The record evidence does not support a finding that the plaintiff and Arnone were similarly situated at the time the officers decided to charge her with assault but not Arnone. The assault charge against the plaintiff was supported by Arnone's sworn statement that the plaintiff had assaulted him, by the plaintiff's admission that she had spit at him and kicked a drink at him, and by the mark on Arnone's neck. An assault charge against the plaintiff, on the other hand, was not similarly supported. Plaintiff did not provide a sworn statement accusing Arnone of assault until several days later, Arnone denied assaulting the plaintiff, there were no admissions by Arnone nor any visible signs of injury to the plaintiff to support her unsworn accusation, she refused to let the medics lift her shirt to examine her right side, and the officers did not find her credible. Plaintiff's sister was supportive of the plaintiff but she was not present at the time of the underlying events and thus could not provide corroboration for the plaintiff's claim that Arnone had pushed her. See ECF No. 35-13. Arnone's sworn and partly corroborated statement that the plaintiff had assaulted him sufficiently distinguished his situation from that of the plaintiff's for purposes of the officers' charging decision that night.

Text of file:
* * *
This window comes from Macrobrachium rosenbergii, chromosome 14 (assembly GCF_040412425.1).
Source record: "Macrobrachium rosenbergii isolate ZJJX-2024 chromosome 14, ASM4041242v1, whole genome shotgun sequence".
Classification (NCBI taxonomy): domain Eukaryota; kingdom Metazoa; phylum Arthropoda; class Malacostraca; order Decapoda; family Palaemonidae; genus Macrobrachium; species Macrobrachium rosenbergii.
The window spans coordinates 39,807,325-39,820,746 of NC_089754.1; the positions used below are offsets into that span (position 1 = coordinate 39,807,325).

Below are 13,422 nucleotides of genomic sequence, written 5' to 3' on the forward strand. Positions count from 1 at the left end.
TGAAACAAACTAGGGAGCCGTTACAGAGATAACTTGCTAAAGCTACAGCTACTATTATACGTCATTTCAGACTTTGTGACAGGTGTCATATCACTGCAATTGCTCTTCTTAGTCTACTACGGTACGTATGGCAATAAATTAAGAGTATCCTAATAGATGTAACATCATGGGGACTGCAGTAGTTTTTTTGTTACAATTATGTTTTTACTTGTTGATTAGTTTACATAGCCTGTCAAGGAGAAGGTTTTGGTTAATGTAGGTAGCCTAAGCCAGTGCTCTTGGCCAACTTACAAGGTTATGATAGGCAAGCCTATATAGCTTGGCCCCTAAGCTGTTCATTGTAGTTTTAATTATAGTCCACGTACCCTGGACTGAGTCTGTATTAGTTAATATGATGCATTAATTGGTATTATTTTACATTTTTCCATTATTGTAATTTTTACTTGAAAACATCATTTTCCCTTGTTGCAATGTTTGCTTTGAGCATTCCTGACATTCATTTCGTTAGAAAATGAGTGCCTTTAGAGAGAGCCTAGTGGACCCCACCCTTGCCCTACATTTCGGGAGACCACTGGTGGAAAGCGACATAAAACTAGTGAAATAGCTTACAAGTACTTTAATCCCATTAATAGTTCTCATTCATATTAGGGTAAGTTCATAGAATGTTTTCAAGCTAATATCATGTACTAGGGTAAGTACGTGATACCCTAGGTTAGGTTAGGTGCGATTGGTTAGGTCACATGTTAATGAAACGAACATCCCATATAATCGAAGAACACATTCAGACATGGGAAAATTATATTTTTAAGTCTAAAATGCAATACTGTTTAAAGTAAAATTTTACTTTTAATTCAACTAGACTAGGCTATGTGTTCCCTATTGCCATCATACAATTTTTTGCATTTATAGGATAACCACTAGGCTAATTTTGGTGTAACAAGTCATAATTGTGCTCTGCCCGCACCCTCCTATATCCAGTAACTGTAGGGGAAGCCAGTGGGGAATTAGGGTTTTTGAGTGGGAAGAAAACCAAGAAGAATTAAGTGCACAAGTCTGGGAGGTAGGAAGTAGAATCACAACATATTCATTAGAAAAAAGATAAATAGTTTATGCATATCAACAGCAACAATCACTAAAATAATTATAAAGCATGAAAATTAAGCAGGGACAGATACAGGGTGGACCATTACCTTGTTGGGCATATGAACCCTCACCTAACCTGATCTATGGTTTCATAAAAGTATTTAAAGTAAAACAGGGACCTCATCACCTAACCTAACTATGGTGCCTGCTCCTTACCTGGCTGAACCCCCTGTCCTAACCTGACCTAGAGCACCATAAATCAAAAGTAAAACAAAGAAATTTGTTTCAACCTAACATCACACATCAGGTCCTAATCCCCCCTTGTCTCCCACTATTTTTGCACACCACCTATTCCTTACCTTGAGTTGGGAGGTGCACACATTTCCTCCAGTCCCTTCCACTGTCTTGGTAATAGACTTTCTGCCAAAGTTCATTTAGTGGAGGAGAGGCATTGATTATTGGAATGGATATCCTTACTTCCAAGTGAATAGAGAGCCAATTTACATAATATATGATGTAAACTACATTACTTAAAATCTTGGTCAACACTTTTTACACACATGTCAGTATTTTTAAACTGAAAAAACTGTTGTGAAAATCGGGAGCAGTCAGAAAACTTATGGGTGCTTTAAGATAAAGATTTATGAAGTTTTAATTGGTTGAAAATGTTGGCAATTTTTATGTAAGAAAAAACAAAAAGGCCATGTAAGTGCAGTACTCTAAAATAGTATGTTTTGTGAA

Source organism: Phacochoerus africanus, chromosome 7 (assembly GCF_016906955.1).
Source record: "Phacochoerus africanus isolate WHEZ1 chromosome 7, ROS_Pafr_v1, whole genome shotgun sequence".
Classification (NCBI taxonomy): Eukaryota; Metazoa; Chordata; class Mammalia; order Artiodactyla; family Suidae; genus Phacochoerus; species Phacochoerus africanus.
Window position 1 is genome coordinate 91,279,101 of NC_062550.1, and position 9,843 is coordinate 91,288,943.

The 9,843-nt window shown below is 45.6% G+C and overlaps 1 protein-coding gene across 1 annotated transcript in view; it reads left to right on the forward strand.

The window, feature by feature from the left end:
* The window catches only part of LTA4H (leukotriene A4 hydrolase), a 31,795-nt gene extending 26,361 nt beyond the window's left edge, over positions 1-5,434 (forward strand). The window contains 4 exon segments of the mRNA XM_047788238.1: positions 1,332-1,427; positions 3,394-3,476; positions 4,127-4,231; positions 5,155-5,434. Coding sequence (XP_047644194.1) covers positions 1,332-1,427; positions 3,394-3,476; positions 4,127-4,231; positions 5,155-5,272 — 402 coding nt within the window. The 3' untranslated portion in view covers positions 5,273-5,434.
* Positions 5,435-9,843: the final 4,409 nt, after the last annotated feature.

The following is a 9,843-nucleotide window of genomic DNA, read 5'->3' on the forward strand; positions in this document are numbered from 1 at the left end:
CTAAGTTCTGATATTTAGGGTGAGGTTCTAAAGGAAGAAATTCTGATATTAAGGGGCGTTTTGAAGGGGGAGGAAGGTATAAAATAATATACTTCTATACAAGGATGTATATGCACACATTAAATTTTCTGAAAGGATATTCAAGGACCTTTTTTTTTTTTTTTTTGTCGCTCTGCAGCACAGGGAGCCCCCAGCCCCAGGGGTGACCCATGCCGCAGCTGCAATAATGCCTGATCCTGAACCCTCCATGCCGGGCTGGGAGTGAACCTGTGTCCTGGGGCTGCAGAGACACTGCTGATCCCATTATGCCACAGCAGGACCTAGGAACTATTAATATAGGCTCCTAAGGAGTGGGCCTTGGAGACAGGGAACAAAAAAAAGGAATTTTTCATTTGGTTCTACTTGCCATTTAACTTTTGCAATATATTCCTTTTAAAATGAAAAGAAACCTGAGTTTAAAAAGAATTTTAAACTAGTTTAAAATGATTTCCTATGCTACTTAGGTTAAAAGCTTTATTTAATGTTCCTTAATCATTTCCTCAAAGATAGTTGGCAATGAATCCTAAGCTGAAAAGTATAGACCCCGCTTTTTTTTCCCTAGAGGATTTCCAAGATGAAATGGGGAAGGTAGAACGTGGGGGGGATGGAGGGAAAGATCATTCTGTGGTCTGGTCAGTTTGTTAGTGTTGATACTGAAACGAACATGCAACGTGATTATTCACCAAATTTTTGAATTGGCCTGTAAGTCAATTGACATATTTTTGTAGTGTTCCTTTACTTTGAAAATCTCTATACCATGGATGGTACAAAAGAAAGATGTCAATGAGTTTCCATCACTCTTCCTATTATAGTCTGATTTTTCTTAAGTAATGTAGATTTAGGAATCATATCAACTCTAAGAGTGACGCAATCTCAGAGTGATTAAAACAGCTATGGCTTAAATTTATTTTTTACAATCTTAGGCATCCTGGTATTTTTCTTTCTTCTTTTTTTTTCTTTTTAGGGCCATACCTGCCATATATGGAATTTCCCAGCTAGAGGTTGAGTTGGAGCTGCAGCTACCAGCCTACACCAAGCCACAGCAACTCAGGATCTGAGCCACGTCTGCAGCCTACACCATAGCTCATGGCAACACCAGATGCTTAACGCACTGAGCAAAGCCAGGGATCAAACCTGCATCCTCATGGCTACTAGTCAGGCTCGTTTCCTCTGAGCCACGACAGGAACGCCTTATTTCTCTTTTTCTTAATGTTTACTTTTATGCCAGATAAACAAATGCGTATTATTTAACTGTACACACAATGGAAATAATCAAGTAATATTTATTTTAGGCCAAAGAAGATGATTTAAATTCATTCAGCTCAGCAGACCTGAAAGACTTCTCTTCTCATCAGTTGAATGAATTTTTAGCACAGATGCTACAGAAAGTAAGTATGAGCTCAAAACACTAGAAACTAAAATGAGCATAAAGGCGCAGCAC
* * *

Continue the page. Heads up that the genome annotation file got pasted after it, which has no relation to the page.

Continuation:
Plaintiff claims that the officers credited Arnone's account of the incident, and not hers, because he is a man and she is a woman. To sustain this claim, “[a]t the very least [she] has to show that it was her gender, and not some other characteristic, that motivated the treatment she received.” Okin, 577 F.3d at 439. She has not presented evidence of gender bias that would permit a jury to find in her favor.[2] As support for her claim, plaintiff points to the arrest report's description of her as “hysterical, ” which she regards as gender-based stereotyping. See ECF No. 42 at 4. While stereotyped remarks can constitute evidence of intentional discrimination, see Back, 365 F.3d at 119-120, the plaintiff acknowledges that at the time in question she was “in hysterics.” See ECF No. 35-18 at 4-5. In this context, the arrest report's use of the word “hysterical” is insufficient to support ...


Buy This Entire Record For $7.95

Download the entire decision to receive the complete text, official citation,
docket number, dissents and concurrences, and footnotes for this case.

Learn more about what you receive with purchase of this case.